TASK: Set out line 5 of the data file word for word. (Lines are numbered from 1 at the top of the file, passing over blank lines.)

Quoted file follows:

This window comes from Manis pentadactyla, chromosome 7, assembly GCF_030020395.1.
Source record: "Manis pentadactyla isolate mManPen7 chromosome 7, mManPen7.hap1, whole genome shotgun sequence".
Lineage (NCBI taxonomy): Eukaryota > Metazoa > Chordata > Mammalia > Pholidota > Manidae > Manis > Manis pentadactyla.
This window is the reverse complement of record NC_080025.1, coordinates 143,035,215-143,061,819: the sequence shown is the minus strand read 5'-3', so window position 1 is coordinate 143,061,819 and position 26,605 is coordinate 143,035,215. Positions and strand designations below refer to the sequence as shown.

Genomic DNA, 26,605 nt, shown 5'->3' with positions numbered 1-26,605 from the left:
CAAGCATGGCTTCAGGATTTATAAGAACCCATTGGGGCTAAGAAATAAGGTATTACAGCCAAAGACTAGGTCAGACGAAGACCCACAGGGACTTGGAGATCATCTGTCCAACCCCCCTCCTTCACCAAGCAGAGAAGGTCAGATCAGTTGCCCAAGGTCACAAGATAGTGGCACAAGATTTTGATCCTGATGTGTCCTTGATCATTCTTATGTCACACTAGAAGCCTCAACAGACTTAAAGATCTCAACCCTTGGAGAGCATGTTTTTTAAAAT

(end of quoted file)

Genomic DNA, 26,605 nt, shown 5'->3' with positions numbered 1-26,605 from the left: